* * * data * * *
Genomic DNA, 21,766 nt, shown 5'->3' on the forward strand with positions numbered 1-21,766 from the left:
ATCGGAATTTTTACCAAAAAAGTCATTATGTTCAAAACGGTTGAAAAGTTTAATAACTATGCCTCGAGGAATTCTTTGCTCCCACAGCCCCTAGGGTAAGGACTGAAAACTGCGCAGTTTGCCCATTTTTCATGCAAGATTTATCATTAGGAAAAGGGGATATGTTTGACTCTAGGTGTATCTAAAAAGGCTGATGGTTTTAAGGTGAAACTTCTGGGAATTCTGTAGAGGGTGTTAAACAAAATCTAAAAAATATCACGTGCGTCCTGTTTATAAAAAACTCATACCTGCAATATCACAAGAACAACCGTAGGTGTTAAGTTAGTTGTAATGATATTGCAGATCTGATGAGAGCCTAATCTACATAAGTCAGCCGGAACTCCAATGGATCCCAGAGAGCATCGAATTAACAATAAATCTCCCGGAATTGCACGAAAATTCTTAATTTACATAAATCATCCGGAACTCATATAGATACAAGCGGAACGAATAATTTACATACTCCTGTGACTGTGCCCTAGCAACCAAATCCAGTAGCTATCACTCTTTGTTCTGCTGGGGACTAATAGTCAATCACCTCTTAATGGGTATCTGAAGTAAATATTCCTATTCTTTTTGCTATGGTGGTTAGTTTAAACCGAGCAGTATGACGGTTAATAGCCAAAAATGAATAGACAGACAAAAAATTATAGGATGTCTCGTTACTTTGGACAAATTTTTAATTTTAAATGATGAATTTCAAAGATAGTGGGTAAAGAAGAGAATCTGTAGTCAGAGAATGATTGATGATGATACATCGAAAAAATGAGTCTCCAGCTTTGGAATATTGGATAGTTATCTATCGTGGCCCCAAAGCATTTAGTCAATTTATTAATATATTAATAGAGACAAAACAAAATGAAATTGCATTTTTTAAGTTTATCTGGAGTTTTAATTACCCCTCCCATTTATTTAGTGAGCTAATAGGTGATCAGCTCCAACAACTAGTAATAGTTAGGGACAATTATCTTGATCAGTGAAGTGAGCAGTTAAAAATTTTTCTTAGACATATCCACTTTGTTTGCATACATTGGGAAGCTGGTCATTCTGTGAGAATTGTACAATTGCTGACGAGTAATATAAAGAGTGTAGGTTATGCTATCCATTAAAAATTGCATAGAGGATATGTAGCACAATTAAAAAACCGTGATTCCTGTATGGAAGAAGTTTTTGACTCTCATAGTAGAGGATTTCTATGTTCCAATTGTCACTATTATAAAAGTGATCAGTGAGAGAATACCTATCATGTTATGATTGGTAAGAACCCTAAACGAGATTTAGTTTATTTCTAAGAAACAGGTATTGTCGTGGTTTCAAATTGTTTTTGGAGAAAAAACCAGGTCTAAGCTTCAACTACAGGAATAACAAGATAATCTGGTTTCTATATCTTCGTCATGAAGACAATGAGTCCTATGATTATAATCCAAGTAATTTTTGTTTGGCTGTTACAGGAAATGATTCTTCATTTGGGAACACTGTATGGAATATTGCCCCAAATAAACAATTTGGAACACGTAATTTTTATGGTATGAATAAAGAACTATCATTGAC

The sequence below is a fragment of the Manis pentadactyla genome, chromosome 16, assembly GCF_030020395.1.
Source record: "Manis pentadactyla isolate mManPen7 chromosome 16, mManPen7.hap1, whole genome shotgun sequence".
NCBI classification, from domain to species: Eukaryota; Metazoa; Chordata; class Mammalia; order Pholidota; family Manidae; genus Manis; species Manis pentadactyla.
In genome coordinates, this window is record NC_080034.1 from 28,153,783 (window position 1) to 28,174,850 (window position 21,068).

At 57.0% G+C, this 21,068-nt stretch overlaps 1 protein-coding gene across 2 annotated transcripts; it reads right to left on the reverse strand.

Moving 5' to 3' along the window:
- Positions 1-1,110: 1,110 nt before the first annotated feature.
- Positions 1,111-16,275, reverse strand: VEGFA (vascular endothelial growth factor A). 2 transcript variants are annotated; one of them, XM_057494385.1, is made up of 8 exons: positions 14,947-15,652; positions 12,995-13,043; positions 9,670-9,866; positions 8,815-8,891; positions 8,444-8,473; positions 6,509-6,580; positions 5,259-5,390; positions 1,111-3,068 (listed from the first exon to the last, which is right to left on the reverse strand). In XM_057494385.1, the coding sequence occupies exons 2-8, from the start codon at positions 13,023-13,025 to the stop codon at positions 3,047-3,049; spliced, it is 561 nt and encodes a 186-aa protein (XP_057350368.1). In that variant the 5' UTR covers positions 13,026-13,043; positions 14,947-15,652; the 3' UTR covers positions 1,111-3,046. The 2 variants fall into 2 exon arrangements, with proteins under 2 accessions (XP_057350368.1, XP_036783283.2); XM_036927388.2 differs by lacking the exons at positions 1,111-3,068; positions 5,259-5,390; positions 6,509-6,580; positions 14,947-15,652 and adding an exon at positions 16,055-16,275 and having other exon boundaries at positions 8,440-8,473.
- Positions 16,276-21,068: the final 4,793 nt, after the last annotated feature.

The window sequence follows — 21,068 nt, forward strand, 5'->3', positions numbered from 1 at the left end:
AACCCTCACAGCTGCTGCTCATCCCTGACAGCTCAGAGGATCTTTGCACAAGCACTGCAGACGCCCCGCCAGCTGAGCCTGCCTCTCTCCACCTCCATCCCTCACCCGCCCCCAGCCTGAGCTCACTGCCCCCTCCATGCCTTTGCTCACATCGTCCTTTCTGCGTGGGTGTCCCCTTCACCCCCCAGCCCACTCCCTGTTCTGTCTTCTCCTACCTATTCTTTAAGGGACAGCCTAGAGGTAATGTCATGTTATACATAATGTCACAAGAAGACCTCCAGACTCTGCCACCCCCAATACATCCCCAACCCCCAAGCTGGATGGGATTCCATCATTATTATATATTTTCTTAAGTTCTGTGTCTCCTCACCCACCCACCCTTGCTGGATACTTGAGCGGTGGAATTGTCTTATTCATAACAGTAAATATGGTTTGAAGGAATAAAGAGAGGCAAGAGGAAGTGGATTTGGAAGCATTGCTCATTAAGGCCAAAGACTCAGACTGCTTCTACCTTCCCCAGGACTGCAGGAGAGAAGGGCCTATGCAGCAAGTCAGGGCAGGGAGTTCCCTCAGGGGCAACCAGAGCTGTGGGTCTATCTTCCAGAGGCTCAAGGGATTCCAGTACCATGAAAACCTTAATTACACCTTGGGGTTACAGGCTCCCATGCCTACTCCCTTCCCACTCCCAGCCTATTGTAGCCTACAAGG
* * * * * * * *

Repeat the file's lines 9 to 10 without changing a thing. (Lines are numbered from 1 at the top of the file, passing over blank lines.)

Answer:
- Positions 1-1,110: 1,110 nt before the first annotated feature.
- Positions 1,111-16,275, reverse strand: VEGFA (vascular endothelial growth factor A). 2 transcript variants are annotated; one of them, XM_057494385.1, is made up of 8 exons: positions 14,947-15,652; positions 12,995-13,043; positions 9,670-9,866; positions 8,815-8,891; positions 8,444-8,473; positions 6,509-6,580; positions 5,259-5,390; positions 1,111-3,068 (listed from the first exon to the last, which is right to left on the reverse strand). In XM_057494385.1, the coding sequence occupies exons 2-8, from the start codon at positions 13,023-13,025 to the stop codon at positions 3,047-3,049; spliced, it is 561 nt and encodes a 186-aa protein (XP_057350368.1). In that variant the 5' UTR covers positions 13,026-13,043; positions 14,947-15,652; the 3' UTR covers positions 1,111-3,046. The 2 variants fall into 2 exon arrangements, with proteins under 2 accessions (XP_057350368.1, XP_036783283.2); XM_036927388.2 differs by lacking the exons at positions 1,111-3,068; positions 5,259-5,390; positions 6,509-6,580; positions 14,947-15,652 and adding an exon at positions 16,055-16,275 and having other exon boundaries at positions 8,440-8,473.